Ignore the trolls - they obviously don't run a business or care about where their money goes. As head of IT at my company, we recently instituted a mandatory policy where employees turn off their machines at night when they leave. Since most of them complained about this we let them substitute "off" for "hibernate" (not sleep but actual save-to-disk hibernate). Obviously the servers had to stay on, but just from 25 people turning their monitors and machines off at night we saved over $400 a month - and that's just a conservative estimate, so we're probably saving even more if we took the time to actually measure the power usage. Some people may balk at that amount - but it's the same amount as one of our T1 lines!

The moral is, money is money, and if you don't care about wasted money then you probably don't care about other important things as well!



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Goodbye For Now
Authored by: morespace54 on Oct 05, '07 12:43:34PM

Kirk, I though that it was a good call.
I know energy waste is like a buzz word these days and people kind of feels tired to hear about it. But still, I think it's good to think about it once in a while. Hey, that could make the (real) difference between us our elder! ;) Keep it up!



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Goodbye For Now
Authored by: Alrescha on Oct 05, '07 01:46:08PM

I'm one of those people who doesn't turn off my cable modem. I also don't bend over while I walk down the sidewalk to make sure I miss all the ants.

I value energy and I value life (I'll chase flies out the window before I'll smash them to bits) but I think we've lost our perspective here.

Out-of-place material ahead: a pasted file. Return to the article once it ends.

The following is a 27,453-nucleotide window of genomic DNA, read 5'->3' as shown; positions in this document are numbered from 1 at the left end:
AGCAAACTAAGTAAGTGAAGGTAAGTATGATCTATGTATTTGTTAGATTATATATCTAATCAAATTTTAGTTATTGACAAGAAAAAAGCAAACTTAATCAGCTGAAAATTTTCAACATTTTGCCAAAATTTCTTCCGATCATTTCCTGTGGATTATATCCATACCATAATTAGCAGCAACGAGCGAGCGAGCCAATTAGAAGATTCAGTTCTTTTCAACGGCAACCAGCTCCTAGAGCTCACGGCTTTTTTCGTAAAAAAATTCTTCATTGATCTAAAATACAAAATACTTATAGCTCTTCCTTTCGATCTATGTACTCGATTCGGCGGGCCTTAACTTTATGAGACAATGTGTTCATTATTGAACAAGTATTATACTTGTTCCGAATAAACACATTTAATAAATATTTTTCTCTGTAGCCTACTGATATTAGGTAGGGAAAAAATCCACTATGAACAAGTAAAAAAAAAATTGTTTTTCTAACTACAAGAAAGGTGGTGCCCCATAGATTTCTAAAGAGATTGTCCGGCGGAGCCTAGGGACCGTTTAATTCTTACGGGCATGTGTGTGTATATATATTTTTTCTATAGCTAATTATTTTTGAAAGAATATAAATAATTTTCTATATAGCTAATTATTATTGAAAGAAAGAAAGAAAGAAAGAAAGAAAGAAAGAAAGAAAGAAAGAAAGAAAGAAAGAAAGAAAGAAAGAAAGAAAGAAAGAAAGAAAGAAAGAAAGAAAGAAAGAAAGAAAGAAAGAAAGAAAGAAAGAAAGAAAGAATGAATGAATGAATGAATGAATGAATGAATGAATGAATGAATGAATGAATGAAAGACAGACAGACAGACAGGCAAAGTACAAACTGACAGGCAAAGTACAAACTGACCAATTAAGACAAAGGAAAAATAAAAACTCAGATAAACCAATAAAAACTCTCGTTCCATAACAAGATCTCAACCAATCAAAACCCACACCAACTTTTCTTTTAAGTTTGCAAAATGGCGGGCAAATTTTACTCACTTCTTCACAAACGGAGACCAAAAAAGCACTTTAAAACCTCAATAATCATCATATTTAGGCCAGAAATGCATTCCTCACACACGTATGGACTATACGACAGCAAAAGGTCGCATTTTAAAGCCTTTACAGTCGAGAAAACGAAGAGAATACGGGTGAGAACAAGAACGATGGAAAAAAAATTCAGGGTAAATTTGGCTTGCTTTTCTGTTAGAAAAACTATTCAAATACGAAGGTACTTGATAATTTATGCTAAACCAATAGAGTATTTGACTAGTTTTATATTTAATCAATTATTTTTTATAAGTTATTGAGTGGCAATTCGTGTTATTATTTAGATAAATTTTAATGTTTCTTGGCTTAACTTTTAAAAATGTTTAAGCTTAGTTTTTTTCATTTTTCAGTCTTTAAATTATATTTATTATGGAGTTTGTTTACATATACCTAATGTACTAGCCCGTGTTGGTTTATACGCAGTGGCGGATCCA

My cable modem uses about 6 watts. In a year it uses roughly the amount of energy in one gallon of gasoline. That's about $1.89 in crude oil cost. If saving energy is your goal, there are much bigger fish to fry.

A.



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Goodbye For Now
Authored by: tatilsever on Oct 05, '07 05:04:41PM

Don't worry about it Kirk. Some people like to live in denial. If you mess with their delusions, they try to shout you down. There is no reasoning with them, so why worry about them. I enjoyed your reminder that I could save a little electricity and money.

No, I don't bother turning off my router and base station at night, but I also don't feel the need to wash off my "guilt" by trying to find examples of people who use even more electricity for their AC or of cars using more gas than a random SUV. It is easier to slap a "Support Our Troops" sticker on your hulking SUV than sacrificing even a tiny bit in your lifestyle.



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Goodbye For Now
Authored by: FenrisUlf on Oct 05, '07 10:51:17PM

Or people could simply stop looking down their nose at other's choices, respond to what they aspire to when asked, and keep it to themselves when not asked. Speaking in generalities is fine, but pulling out the "SUV" card and all the other divisive buzzwords is pointless as it is childish. Offering enlightened views on how much better you are at conserving energy is about as useful as crap-flavored ice cream. And pointing the "denial" wand at those who simply disagree or at the most don't care is nothing more than the elitism that creates the rift we have now in the whole energy discussion. It serves no useful purpose to goad people, get their venom and step back in "disbelief" at why they'd be pissed at your statements. Simple as pie...